– Humanist – (capital H). Of course the religious can be ‘humanistic’ (small h), but Humanism is a system of principles that relies on evidence and reason and sees neither that convinces us there are any gods. That’s the reason Humanism is atheistic. If it ever turns out there is a god remotely like the gods we are told about by most religions then Humanists will probably oppose such a god’s oppressive and cruel nature.

– Marxist Communist – Since this system included a perspective on religion that wasn’t particularly favourable it is atheistic in nature. Of course you could be a Communist and religious, if you take the socialist political ideology and marry it with a belief in god. Many Christian Democrats seem to manage this quite well – up to a point.

– Psychopath – Given the lack of empathy, and siince excess empathy and a shut down of the analytical brain is required for religious belief it seems likely that psychopaths will on the whole be atheists. Again that would apply mostly if they had the autonomy of not being indoctrinated. And indoctrinated psychopath might simply think of himself as an evil sinner or as possessed by demons.

The problem for SJW Atheism is that atheism is ONLY about a-theism, and any type of non-believer, even really awful ones, can have an atheistic perspective.

Measures of Atheism

There are measures of atheistic claims that range from bad to good.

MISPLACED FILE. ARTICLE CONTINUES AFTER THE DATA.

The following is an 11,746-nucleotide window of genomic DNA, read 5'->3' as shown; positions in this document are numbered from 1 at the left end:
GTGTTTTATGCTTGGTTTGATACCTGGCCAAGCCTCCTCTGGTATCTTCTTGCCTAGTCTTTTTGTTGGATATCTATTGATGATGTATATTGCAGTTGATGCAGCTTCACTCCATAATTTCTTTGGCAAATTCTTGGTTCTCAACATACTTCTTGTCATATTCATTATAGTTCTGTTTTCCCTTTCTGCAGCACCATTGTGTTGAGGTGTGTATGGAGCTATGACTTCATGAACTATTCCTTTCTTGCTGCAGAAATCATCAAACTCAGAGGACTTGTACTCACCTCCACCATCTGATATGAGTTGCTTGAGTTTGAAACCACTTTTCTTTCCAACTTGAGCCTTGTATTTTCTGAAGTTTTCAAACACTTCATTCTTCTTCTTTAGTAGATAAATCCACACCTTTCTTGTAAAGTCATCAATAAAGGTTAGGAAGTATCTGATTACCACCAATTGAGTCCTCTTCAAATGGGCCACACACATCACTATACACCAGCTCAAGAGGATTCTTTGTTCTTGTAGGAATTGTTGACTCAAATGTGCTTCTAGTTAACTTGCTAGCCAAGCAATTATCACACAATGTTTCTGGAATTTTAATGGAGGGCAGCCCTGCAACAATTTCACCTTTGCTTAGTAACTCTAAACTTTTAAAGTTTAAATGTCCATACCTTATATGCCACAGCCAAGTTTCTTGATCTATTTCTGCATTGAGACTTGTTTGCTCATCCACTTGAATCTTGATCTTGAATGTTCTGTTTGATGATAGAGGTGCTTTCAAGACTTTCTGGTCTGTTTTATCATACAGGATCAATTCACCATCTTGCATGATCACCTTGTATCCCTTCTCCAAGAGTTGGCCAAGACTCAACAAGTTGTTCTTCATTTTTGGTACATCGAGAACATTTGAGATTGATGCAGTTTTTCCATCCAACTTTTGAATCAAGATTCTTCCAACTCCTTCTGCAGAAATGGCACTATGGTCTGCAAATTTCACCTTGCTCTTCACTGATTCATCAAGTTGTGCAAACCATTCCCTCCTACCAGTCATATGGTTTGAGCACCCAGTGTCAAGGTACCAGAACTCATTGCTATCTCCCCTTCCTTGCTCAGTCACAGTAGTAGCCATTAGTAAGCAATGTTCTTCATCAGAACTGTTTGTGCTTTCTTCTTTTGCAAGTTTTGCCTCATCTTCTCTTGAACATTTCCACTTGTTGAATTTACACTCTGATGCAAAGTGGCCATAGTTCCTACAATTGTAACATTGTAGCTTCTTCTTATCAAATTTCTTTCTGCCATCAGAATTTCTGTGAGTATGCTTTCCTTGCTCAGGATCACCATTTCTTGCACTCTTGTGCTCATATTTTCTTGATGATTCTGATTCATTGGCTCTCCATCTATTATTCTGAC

1 – “I know there is no god. I can just tell. I have a sense for it. I KNOW!” – Such claims to certain knowledge based on no evidence or reason are really inadequate, and such people are best ignored, unless you want to help them overcome their certainty. The same applies for the religious that claim ‘sensus divinitatis’ – i.e. Alvin Plantinga. I would pass him off as the flake and atrociously poor ‘philosopher’ he is, but for the fact that so many people think of him as a philosopher and not just a flaky theologian. Who knows what delusions convince people of his high status.

2 – “I see no evidence of God, so I know there can’t be one. I have faith that there isn’t one.” – Faith is a really poor reason for believing anything, and that applies to atheists too. Of course, they do base that faith on there being no evidence for god, while believers use faith in spite of there being no evidence of a god; so at least they are not that bad.

3 – “I can prove there is no god.” – I doubt it. It’s hard to say whether this is better or worse than faith based atheism. Probably worse in an intelligent person because you know they don’t have a good grasp on reality; slightly less a indictment of a poorly educated person duped into thinking you can prove such things – at least there’s hope they might learn.

4 – “There is no evidence or reason for god – and that’s the only way we know there isn’t one. On that basis I claim there really isn’t one.” – This isn’t that bad. It’s quite pragmatic. It’s only flaw is a technical one: in matters of philosophy and metaphysics you shouldn’t really make solid claims based on the lack of evidence or reason so far. You might be prepared to bet your shirt on there being no god. See next.

5 – “There is no evidence or reason for god – and that’s why it’s reasonable to act ‘as if’ there isn’t a god. It’s reasonable to NOT pretend that religious claims there is one should give credence to the supposed moralistic demands of this unevidence god. … [and so on].” – This is the only strictly logical position to take, though it’s still pragmatically reasonable to take the previous position.

Arguing With Atheists

For the theist making statements like this: